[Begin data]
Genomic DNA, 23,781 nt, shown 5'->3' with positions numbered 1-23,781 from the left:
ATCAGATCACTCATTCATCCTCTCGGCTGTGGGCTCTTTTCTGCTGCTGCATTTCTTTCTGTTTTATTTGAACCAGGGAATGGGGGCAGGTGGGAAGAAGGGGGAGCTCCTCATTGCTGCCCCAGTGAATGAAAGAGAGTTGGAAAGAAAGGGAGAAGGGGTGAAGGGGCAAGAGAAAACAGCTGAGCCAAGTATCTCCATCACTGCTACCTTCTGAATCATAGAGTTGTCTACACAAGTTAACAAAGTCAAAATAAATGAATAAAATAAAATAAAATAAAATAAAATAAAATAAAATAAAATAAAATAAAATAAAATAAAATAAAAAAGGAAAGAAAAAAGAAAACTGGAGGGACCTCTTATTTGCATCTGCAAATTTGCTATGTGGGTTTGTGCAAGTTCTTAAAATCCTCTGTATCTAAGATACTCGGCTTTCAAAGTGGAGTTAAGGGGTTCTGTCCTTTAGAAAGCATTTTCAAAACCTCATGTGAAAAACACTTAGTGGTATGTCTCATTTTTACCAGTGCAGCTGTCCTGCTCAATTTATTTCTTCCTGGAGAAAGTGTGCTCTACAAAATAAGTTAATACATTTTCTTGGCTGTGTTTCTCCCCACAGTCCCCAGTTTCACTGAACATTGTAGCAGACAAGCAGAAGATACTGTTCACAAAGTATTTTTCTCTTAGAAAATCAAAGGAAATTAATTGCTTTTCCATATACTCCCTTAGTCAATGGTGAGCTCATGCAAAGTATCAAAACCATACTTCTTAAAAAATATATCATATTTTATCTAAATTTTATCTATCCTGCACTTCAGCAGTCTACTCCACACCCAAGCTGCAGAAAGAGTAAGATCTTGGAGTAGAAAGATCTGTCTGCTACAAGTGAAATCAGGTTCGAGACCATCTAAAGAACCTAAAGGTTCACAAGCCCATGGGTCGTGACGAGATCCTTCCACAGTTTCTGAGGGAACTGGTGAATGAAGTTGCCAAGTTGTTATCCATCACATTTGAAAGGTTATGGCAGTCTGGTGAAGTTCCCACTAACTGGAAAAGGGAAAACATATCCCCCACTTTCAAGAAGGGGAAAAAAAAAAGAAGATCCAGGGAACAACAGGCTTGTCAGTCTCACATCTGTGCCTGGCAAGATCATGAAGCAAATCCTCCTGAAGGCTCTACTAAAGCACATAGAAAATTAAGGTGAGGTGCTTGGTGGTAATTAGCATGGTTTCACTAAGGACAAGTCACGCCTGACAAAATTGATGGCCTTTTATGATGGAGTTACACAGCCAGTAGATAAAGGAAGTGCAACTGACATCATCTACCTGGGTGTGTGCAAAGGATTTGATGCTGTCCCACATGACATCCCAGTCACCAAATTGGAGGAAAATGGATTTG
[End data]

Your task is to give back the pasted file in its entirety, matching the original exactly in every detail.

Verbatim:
Genomic DNA, 23,781 nt, shown 5'->3' with positions numbered 1-23,781 from the left:
ATCAGATCACTCATTCATCCTCTCGGCTGTGGGCTCTTTTCTGCTGCTGCATTTCTTTCTGTTTTATTTGAACCAGGGAATGGGGGCAGGTGGGAAGAAGGGGGAGCTCCTCATTGCTGCCCCAGTGAATGAAAGAGAGTTGGAAAGAAAGGGAGAAGGGGTGAAGGGGCAAGAGAAAACAGCTGAGCCAAGTATCTCCATCACTGCTACCTTCTGAATCATAGAGTTGTCTACACAAGTTAACAAAGTCAAAATAAATGAATAAAATAAAATAAAATAAAATAAAATAAAATAAAATAAAATAAAATAAAATAAAATAAAATAAAAAAGGAAAGAAAAAAGAAAACTGGAGGGACCTCTTATTTGCATCTGCAAATTTGCTATGTGGGTTTGTGCAAGTTCTTAAAATCCTCTGTATCTAAGATACTCGGCTTTCAAAGTGGAGTTAAGGGGTTCTGTCCTTTAGAAAGCATTTTCAAAACCTCATGTGAAAAACACTTAGTGGTATGTCTCATTTTTACCAGTGCAGCTGTCCTGCTCAATTTATTTCTTCCTGGAGAAAGTGTGCTCTACAAAATAAGTTAATACATTTTCTTGGCTGTGTTTCTCCCCACAGTCCCCAGTTTCACTGAACATTGTAGCAGACAAGCAGAAGATACTGTTCACAAAGTATTTTTCTCTTAGAAAATCAAAGGAAATTAATTGCTTTTCCATATACTCCCTTAGTCAATGGTGAGCTCATGCAAAGTATCAAAACCATACTTCTTAAAAAATATATCATATTTTATCTAAATTTTATCTATCCTGCACTTCAGCAGTCTACTCCACACCCAAGCTGCAGAAAGAGTAAGATCTTGGAGTAGAAAGATCTGTCTGCTACAAGTGAAATCAGGTTCGAGACCATCTAAAGAACCTAAAGGTTCACAAGCCCATGGGTCGTGACGAGATCCTTCCACAGTTTCTGAGGGAACTGGTGAATGAAGTTGCCAAGTTGTTATCCATCACATTTGAAAGGTTATGGCAGTCTGGTGAAGTTCCCACTAACTGGAAAAGGGAAAACATATCCCCCACTTTCAAGAAGGGGAAAAAAAAAAGAAGATCCAGGGAACAACAGGCTTGTCAGTCTCACATCTGTGCCTGGCAAGATCATGAAGCAAATCCTCCTGAAGGCTCTACTAAAGCACATAGAAAATTAAGGTGAGGTGCTTGGTGGTAATTAGCATGGTTTCACTAAGGACAAGTCACGCCTGACAAAATTGATGGCCTTTTATGATGGAGTTACACAGCCAGTAGATAAAGGAAGTGCAACTGACATCATCTACCTGGGTGTGTGCAAAGGATTTGATGCTGTCCCACATGACATCCCAGTCACCAAATTGGAGGAAAATGGATTTG